Welcome to West Brighton, the Staten Island neighborhood that could decide the Rose-Malliotakis House race
Staten Island resident Analissa Williams is voting for Joe Biden for president.
But when it comes to the hotly contested House race between freshman Rep. Max Rose, a Democrat, and GOP Assemblymember Nicole Malliotakis, she’s still undecided.
“Honestly, I’m unsure,” Williams, 23, said outside her West Brighton home recently.
Williams lives in a swing neighborhood at the center of a swing-district contest that’s drawn attention — and money — from well beyond New York. In recent elections, whoever has taken West Brighton has won the borough’s House seat, which has see-sawed between the parties over the last dozen years.
An NBC/Marist College poll released Monday showed that the race for New York’s 11th Congressional District, which includes all of Staten Island and a hunk of southern Brooklyn, is extremely tight. Malliotakis pulled support from 48 percent of likely voters to Rose’s 46 percent — a difference well within the margin of error.
That’s why swaying voters like Williams in the key neighborhood in the only borough to go for Donald Trump in 2016 is crucial for both campaigns.
“It’s that vital to the winner,” Jonathan Yedin, a political consultant who founded Power Play Strategies. “And I think that’s why there’s such a heavy focus by the campaigns.”
‘Brings Old and New Together’
West Brighton has a suburban feel, with a mix of longtime and new homeowners. Residents describe the neighborhood as working class with a sizable number of civil servants. American flags fly proudly in front of many homes and campaign signs for both candidates stand in local lawns.
The majority of the neighborhood’s 16,000 residents are white and the median age in most parts is just above 40.
Residents tend to be more affluent than the typical New York household, census data shows. The median income in most parts of the neighborhood sits just above $100,000 and goes no lower than $71,000.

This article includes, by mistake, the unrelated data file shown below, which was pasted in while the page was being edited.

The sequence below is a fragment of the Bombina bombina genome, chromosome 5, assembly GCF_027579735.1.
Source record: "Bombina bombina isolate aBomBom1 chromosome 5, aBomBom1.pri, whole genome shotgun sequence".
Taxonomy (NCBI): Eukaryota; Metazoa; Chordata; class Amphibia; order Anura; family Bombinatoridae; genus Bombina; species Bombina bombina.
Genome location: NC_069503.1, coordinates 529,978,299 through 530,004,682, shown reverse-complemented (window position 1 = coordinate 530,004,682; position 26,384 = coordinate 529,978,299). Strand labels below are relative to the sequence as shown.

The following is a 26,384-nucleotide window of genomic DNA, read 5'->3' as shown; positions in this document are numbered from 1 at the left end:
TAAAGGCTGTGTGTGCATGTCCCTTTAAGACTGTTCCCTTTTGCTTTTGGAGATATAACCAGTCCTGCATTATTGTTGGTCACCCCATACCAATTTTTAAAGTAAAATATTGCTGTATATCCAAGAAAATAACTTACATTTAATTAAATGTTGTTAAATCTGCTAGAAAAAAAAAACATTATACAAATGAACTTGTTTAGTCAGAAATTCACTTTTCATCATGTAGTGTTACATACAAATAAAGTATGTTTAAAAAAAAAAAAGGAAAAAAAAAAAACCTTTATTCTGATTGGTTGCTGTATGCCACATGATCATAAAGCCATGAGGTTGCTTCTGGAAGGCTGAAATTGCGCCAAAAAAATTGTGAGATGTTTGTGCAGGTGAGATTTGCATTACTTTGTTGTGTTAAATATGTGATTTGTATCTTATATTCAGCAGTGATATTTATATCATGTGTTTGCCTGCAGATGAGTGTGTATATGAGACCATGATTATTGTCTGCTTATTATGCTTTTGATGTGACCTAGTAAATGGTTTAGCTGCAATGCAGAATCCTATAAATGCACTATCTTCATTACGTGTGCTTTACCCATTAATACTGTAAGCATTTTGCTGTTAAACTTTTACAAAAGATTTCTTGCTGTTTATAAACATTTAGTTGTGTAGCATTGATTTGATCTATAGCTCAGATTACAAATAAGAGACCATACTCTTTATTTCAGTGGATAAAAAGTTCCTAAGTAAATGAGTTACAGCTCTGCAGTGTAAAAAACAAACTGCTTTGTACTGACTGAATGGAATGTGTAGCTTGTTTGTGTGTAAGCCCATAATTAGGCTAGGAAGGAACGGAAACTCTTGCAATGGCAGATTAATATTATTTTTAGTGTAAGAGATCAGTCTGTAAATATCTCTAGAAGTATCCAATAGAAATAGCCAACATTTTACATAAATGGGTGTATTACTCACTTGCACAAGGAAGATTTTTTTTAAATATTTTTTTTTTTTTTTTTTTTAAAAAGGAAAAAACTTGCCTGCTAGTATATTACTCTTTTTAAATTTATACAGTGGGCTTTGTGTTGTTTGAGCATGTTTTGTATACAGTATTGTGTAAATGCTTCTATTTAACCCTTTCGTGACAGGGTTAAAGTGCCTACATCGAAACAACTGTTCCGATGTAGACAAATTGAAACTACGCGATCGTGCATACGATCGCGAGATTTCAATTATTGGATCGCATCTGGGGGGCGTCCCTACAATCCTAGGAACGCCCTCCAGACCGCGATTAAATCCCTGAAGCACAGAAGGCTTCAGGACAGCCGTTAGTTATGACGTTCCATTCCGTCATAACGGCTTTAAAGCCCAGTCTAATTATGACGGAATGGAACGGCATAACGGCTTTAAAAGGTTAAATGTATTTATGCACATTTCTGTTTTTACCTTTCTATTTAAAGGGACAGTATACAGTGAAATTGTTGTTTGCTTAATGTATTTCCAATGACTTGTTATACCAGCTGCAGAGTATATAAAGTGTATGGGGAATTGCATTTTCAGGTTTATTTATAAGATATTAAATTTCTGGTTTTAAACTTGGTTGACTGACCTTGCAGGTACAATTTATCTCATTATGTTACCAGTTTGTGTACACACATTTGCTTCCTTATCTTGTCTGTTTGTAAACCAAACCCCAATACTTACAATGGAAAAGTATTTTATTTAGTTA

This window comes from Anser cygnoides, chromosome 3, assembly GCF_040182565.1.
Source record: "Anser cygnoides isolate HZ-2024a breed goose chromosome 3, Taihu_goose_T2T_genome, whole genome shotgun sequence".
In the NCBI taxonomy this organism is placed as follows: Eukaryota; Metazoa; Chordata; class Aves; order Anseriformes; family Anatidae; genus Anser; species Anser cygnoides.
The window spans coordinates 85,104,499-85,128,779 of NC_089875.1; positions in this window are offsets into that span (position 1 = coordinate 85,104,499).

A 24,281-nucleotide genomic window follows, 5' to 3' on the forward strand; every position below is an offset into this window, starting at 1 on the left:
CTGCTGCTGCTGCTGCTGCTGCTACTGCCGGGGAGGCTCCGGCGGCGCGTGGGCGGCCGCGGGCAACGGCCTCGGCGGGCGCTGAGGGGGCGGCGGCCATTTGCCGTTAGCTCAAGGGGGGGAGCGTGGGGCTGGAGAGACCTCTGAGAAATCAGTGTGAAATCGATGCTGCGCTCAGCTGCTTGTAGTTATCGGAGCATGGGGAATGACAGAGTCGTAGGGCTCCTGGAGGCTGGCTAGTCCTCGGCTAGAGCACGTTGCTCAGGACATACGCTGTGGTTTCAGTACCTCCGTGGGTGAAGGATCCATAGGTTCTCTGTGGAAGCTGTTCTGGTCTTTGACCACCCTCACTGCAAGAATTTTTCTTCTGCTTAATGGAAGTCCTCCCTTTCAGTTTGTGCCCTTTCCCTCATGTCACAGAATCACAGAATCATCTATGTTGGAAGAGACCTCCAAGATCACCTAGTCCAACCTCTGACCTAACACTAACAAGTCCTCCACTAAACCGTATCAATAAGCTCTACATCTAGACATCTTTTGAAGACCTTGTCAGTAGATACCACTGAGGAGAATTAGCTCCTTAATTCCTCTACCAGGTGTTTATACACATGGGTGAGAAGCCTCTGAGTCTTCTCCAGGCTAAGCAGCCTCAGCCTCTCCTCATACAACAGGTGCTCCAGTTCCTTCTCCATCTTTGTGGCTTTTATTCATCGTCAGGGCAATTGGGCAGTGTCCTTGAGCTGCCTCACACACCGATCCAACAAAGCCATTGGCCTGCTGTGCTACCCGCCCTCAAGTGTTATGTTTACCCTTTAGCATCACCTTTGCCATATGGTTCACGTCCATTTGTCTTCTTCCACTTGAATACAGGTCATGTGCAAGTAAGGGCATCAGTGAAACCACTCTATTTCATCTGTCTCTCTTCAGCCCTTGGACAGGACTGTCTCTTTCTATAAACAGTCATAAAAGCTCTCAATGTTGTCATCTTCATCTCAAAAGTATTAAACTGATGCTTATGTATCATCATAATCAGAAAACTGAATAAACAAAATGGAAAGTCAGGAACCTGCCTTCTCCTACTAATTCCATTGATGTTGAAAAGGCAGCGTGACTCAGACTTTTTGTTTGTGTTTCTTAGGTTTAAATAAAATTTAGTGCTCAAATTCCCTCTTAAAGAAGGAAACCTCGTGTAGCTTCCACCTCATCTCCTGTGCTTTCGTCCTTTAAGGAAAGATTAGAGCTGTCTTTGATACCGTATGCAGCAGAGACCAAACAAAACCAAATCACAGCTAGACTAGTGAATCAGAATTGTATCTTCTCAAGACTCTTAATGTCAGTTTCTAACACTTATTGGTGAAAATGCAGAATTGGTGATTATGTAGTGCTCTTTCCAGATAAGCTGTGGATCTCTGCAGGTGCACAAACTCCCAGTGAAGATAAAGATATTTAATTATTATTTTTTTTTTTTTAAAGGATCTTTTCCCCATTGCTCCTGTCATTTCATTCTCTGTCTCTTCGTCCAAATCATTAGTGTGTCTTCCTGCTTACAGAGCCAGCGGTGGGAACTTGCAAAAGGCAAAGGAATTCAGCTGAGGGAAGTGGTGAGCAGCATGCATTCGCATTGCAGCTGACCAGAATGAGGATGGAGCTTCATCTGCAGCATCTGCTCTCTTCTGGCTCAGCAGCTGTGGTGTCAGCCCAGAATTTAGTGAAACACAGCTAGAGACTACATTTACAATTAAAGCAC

The neighborhood cares “more about the person than” party affiliation, according to Yedin, who served as Michael McMahon’s campaign manager in 2008 when the Democrat won West Brighton — and the congressional race.
Michael Grimm, a Republican, won Williams’ election district in 2014 while he was under federal indictment. Rep. Dan Donovan, another Republican, took it again in 2016.
But Rose, an Army veteran and freshman Democrat, flipped the seat in 2018, aided by voters in Brooklyn.
Both Rose and Malliotakis’ campaigns acknowledged that West Brighton is important to their congressional bids.
Rose’s campaign headquarters sits squarely within the neighborhood’s main commercial district. Residents and the campaigns say that the candidates and their canvassing operations are frequently in the neighborhood.
Rob Ryan, a spokesperson for Malliotakis, called West Brighton “a key part of the electoral puzzle.”
“I love West Brighton. From the quaint homes to the friendly people to the fantastic social scene at local restaurants, it is a neighborhood that brings old and new Staten Island together,” Malliotakis told THE CITY in a statement.
Jonas Edwards-Jenks, a spokesperson for Rose’s campaign, said: “Just like he has been since Day 1, Max has been all over every corner of the district in recent weeks, including in West Brighton at grocery stores, doors and all throughout the community.”
Beverly, a 59-year-old West Brighton resident, said she votes for the Democrat “if they act sane and reasonable,” and cited her past support for McMahon.
But this time around, Beverly, who didn’t want her last name published because of the contentious nature of national politics this year, pointed proudly to her “Malliotakis for Congress” lawn sign.
Beverly said she was deeply upset that Rose attended an anti-racist protest back in June where some protestors carried anti-police signange, such as “ACAB” –– short for “All Cops are Bastards.”
“Max Rose hasn’t supported our police officers, plain and simple,” said Beverly. “So how can I support him?”
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